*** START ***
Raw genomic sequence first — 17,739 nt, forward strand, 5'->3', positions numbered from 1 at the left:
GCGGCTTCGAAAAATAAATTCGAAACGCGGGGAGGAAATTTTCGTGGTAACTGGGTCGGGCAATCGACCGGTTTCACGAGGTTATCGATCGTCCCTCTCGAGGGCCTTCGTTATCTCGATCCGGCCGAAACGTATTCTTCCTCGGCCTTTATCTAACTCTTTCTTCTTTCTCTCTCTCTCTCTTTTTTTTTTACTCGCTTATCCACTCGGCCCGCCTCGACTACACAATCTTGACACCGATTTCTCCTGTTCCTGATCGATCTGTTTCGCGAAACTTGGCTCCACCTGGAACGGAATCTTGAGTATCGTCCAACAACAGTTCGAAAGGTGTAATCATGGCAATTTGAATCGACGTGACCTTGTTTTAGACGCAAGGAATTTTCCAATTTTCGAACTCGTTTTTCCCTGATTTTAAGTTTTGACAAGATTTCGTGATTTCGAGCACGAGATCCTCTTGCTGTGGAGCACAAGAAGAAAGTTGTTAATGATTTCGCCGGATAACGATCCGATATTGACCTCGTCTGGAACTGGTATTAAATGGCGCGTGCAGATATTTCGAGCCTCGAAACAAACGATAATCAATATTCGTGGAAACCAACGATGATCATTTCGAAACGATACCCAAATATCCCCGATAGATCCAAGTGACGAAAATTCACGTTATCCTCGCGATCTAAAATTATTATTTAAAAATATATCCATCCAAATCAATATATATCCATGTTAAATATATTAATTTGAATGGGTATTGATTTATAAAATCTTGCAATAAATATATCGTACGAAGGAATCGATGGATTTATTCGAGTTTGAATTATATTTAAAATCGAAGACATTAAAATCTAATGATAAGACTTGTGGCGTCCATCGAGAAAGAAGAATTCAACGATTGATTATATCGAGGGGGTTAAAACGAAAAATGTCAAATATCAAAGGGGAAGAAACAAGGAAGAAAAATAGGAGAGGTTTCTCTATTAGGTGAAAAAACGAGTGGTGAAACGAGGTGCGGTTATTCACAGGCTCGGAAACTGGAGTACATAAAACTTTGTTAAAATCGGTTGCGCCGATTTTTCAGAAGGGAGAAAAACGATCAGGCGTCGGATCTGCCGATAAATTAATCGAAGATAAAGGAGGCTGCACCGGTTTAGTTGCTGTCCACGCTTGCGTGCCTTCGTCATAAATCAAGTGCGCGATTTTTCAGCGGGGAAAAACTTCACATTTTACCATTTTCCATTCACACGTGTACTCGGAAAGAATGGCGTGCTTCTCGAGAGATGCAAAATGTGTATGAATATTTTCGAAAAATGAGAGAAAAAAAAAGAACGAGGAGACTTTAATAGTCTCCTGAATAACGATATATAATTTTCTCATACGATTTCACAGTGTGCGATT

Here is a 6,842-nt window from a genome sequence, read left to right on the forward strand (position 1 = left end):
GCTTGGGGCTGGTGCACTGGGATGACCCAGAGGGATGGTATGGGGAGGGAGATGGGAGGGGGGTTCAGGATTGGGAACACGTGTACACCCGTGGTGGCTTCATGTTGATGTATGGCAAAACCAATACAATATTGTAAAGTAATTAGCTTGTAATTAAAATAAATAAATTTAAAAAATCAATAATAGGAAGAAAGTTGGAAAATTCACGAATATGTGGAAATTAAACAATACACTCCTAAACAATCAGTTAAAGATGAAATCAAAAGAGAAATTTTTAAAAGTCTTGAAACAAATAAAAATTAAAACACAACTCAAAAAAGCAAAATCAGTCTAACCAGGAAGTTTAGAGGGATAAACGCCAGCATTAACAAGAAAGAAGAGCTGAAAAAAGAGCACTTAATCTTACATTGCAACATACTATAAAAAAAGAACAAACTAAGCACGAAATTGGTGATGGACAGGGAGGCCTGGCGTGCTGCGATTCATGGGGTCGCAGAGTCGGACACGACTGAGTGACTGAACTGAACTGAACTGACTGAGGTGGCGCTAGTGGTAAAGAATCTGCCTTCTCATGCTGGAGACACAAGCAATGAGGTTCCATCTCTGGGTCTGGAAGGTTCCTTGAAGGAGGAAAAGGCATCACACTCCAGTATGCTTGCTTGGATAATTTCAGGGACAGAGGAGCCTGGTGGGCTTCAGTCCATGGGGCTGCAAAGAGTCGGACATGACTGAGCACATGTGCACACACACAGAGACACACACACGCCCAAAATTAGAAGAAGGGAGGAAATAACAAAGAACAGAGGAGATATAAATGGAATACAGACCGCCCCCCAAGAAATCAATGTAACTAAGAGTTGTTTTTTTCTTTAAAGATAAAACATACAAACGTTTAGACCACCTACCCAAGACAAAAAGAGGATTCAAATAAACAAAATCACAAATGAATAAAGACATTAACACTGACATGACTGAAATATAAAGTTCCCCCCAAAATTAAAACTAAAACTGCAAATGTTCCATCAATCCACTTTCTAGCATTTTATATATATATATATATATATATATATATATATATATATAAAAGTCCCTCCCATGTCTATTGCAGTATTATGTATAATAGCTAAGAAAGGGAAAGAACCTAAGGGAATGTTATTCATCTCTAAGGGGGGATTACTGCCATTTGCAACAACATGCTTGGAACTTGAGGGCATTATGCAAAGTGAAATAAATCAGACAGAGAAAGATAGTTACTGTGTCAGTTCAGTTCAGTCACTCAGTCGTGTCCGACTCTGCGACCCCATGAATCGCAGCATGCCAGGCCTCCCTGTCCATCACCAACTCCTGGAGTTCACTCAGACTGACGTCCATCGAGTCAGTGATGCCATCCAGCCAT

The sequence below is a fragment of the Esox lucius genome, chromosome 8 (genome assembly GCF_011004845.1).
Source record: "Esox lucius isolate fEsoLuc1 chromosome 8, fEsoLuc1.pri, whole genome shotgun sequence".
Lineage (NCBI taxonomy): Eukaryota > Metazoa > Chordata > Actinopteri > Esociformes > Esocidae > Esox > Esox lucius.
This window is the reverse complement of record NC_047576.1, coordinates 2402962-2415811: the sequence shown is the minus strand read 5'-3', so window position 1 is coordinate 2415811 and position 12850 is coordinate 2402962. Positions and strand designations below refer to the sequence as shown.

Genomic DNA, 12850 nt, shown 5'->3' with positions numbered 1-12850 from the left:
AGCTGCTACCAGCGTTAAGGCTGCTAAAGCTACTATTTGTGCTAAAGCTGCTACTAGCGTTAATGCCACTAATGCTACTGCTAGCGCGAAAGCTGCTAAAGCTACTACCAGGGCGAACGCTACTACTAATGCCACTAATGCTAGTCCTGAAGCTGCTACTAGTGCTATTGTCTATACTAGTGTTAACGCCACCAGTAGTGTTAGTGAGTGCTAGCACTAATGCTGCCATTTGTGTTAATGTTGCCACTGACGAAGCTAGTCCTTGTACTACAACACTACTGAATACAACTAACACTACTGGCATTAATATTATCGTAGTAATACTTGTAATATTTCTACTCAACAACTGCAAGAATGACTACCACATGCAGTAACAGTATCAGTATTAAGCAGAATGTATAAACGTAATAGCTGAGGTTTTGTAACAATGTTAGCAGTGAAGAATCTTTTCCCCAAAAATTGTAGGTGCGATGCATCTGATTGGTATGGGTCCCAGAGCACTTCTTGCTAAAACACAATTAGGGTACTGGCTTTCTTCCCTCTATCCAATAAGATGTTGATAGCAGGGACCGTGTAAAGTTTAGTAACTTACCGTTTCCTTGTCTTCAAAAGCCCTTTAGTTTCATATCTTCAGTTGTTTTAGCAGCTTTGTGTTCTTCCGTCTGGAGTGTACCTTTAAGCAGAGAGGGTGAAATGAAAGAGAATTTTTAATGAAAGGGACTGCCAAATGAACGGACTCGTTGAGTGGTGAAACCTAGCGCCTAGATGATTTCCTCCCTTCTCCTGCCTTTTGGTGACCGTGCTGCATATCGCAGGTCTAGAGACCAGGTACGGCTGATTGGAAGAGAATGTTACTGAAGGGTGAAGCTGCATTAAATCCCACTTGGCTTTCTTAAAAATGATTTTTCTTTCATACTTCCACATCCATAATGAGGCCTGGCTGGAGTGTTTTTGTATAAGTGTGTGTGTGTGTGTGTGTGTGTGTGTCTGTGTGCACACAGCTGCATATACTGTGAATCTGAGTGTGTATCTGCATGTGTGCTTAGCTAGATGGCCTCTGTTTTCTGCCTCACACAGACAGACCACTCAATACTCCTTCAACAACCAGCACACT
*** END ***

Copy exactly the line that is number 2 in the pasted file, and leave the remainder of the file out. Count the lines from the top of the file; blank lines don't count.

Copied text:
GCGGCTTCGAAAAATAAATTCGAAACGCGGGGAGGAAATTTTCGTGGTAACTGGGTCGGGCAATCGACCGGTTTCACGAGGTTATCGATCGTCCCTCTCGAGGGCCTTCGTTATCTCGATCCGGCCGAAACGTATTCTTCCTCGGCCTTTATCTAACTCTTTCTTCTTTCTCTCTCTCTCTCTTTTTTTTTTACTCGCTTATCCACTCGGCCCGCCTCGACTACACAATCTTGACACCGATTTCTCCTGTTCCTGATCGATCTGTTTCGCGAAACTTGGCTCCACCTGGAACGGAATCTTGAGTATCGTCCAACAACAGTTCGAAAGGTGTAATCATGGCAATTTGAATCGACGTGACCTTGTTTTAGACGCAAGGAATTTTCCAATTTTCGAACTCGTTTTTCCCTGATTTTAAGTTTTGACAAGATTTCGTGATTTCGAGCACGAGATCCTCTTGCTGTGGAGCACAAGAAGAAAGTTGTTAATGATTTCGCCGGATAACGATCCGATATTGACCTCGTCTGGAACTGGTATTAAATGGCGCGTGCAGATATTTCGAGCCTCGAAACAAACGATAATCAATATTCGTGGAAACCAACGATGATCATTTCGAAACGATACCCAAATATCCCCGATAGATCCAAGTGACGAAAATTCACGTTATCCTCGCGATCTAAAATTATTATTTAAAAATATATCCATCCAAATCAATATATATCCATGTTAAATATATTAATTTGAATGGGTATTGATTTATAAAATCTTGCAATAAATATATCGTACGAAGGAATCGATGGATTTATTCGAGTTTGAATTATATTTAAAATCGAAGACATTAAAATCTAATGATAAGACTTGTGGCGTCCATCGAGAAAGAAGAATTCAACGATTGATTATATCGAGGGGGTTAAAACGAAAAATGTCAAATATCAAAGGGGAAGAAACAAGGAAGAAAAATAGGAGAGGTTTCTCTATTAGGTGAAAAAACGAGTGGTGAAACGAGGTGCGGTTATTCACAGGCTCGGAAACTGGAGTACATAAAACTTTGTTAAAATCGGTTGCGCCGATTTTTCAGAAGGGAGAAAAACGATCAGGCGTCGGATCTGCCGATAAATTAATCGAAGATAAAGGAGGCTGCACCGGTTTAGTTGCTGTCCACGCTTGCGTGCCTTCGTCATAAATCAAGTGCGCGATTTTTCAGCGGGGAAAAACTTCACATTTTACCATTTTCCATTCACACGTGTACTCGGAAAGAATGGCGTGCTTCTCGAGAGATGCAAAATGTGTATGAATATTTTCGAAAAATGAGAGAAAAAAAAAGAACGAGGAGACTTTAATAGTCTCCTGAATAACGATATATAATTTTCTCATACGATTTCACAGTGTGCGATT